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Little man with a big lock on records
Herman Weiskopf
March 26, 1962
He's 115-pound Gray Simons, the winningest college wrestler ever, who this week tries for his third straight NCAA title
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March 26, 1962

Little Man With A Big Lock On Records

He's 115-pound Gray Simons, the winningest college wrestler ever, who this week tries for his third straight NCAA title

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Lock Haven, tucked away among the ridges and rills of the Bald Eagle Mountains in north central Pennsylvania, is the home of Piper airplanes, of several new department stores along Main Street and, temporarily, of a slightly bowlegged, scrawny, 5-foot 5-inch transplanted Southerner named Elliott Gray Simons Jr.

A senior at Lock Haven State College, Gray Simons is the best college wrestler in America and a heavy favorite to retain the National Collegiate Athletic Association 115-pound title (which he won as a sophomore and as a junior) at the championships this week in Stillwater, Okla. Simons has won 81 consecutive college matches—a record.

As small as the 22-year-old Simons is, he has big hands, exceptional balance and muscles that feel as though they had been sculpted out of marble. On the mat he is an aggressive, canny foe who can move with the speed of an opportunistic cat and make opponents pay dearly for their slightest blunders. During the season he wrestles at 123 pounds, but for tournaments he gets down to 115, and it is at that weight that he has won most of his trophies, which include, among others, the award last year as the Outstanding Wrestler in the NCAA meet. Saturday night he won the NAIA (small college) championship for the fourth time in a row (nobody else ever has), and for the fourth time he was voted that meet's outstanding wrestler.

Only twice has Simons lost in college. Both defeats came in his freshman year, and since then he has been unbeatable—almost. He did lose two bouts at the Rome Olympics, but Simons had two serious problems there: his wrestling style, which is perfect for college rules but unsuited to Olympic rules, and his weight. "I found that in freestyle wrestling I could use the same takedowns as in college, but I had to change, oh, I guess you'd call it my philosophy or strategy, when I was on top of my man," Simons said recently. "I had always been taught to be prepared to counter the other man's moves. In the Olympics you have to initiate the action when you're on top. You have to go for the pin and not worry about being reversed."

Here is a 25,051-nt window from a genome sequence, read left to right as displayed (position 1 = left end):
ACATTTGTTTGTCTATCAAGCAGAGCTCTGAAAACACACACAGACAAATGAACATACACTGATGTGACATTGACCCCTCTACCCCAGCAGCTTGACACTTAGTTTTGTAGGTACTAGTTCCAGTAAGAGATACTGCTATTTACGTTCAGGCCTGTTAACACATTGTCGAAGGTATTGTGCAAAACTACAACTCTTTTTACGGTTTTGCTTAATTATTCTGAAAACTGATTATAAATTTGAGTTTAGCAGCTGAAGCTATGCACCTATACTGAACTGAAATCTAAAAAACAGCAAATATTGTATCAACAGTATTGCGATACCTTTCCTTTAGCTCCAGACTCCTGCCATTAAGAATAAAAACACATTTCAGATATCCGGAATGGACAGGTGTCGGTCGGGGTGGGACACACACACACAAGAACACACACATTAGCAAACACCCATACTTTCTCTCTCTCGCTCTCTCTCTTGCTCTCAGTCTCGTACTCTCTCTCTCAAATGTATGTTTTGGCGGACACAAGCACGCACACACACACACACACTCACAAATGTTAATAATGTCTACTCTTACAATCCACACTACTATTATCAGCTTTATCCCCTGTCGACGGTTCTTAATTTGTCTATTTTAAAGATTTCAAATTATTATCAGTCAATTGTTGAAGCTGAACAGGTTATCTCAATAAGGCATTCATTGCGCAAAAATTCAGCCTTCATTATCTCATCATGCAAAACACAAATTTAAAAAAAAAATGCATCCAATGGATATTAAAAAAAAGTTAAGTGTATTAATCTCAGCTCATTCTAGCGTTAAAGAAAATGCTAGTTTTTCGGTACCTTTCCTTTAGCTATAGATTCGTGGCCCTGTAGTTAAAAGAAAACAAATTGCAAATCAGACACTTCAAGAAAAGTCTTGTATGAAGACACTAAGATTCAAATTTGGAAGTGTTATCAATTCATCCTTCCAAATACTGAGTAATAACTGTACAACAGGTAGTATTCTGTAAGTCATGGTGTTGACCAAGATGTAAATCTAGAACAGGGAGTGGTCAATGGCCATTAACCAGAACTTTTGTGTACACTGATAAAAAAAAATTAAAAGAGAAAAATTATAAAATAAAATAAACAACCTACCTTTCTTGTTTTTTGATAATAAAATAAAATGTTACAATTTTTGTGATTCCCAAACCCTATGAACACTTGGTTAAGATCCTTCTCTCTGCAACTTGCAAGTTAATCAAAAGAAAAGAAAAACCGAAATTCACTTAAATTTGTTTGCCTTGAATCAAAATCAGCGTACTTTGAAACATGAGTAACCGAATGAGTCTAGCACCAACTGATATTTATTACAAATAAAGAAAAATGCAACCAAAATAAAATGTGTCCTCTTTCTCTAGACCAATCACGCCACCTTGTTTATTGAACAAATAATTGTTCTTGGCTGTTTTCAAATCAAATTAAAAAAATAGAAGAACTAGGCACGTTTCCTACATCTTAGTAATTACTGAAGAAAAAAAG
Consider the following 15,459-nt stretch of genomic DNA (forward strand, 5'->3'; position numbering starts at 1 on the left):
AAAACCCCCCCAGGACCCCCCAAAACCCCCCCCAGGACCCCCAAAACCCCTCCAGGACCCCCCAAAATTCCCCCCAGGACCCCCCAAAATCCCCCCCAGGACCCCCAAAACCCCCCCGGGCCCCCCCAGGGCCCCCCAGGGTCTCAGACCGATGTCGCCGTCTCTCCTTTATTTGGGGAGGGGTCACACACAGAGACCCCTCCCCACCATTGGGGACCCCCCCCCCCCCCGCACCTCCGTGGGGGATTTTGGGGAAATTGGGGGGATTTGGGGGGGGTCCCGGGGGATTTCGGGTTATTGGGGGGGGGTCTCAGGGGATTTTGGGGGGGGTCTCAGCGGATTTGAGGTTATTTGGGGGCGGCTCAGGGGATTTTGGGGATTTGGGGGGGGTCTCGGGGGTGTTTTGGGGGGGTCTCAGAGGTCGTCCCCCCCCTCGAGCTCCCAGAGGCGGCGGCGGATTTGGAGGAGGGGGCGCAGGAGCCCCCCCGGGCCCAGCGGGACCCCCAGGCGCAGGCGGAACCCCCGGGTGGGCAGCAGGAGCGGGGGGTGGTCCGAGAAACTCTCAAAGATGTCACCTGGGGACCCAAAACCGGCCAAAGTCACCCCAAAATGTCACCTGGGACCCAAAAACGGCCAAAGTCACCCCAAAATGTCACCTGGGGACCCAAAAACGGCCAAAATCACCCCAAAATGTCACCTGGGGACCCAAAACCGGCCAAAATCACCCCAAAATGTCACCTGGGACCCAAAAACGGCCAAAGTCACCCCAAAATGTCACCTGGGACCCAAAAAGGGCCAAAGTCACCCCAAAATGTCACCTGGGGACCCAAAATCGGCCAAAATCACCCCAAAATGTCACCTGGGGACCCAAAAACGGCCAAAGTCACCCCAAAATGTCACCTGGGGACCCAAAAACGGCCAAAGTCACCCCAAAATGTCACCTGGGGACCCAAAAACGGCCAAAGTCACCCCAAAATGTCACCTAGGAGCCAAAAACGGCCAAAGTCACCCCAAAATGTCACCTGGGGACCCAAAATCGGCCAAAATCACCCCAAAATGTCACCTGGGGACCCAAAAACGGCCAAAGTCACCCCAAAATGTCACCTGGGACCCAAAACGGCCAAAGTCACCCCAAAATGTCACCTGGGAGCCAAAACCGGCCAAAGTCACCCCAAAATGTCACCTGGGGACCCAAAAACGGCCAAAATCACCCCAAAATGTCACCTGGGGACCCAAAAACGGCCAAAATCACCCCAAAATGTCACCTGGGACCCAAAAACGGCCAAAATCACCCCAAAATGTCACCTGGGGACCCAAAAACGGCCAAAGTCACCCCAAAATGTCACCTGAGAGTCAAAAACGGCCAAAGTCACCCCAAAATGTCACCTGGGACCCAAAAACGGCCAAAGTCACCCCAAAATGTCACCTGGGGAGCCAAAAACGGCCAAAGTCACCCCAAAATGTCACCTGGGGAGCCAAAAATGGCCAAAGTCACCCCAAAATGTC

Even more bothersome for Simons was getting his weight down and keeping it there. In college tournaments, wrestlers are given two or three pounds' allowance after the first day of competition. Simons had to get down to 114.5 pounds and hold the weight for six days. Even on his small frame, that was like stretching a squirrel hide over a bass drum. Still, it took him a brief 2:08 to pin his first opponent.

Simons led 2-0 in his next match against Ahmet Bilek, a Turk, and the eventual gold medal winner, when he made a minute tactical error. Before he could recover, Bilek rolled to his left, taking Simons with him and brushing Gray's shoulders across the mat for a touch fall, or pin. For Americans the touch fall is the most exasperating aspect of Olympic wrestling. It requires merely that a man's shoulders touch the mat for an instant. In this country a pin is not achieved until a man's shoulders are held to the mat for two seconds.

Before being eliminated, Simons scored one of the biggest upsets of the Olympics by winning a 6 2, decision from Ali Aliev, a Russian who was a world champion in 1959 and again last year. Although Simons did not win a medal, he finally placed fifth.

Shy but successful

Like many successful young athletes, Gray Simons has always been dreadfully shy in public, but around his family and friends the bumpkin in him disappears and his face, slightly hollowed and accentuated by dark, heavy eyebrows, becomes serene and confident. He began wrestling in the eighth grade at Granby High School in Norfolk, Va. By the time he had graduated he had won 40 of 44 matches and one state championship.

"I used to rassle in the front yard [and "in every corner of the house," according to his mother] with my brother Wayne," Simons says. ' "We'd try out different holds and tricks, and that helped me a lot." Wayne, too, benefited. Wrestling for Granby, Wayne became a four-time state titlist and was undefeated in 58 bouts. Now, as a sophomore, he is the varsity 130-pounder for the nation's leading team, Oklahoma State.

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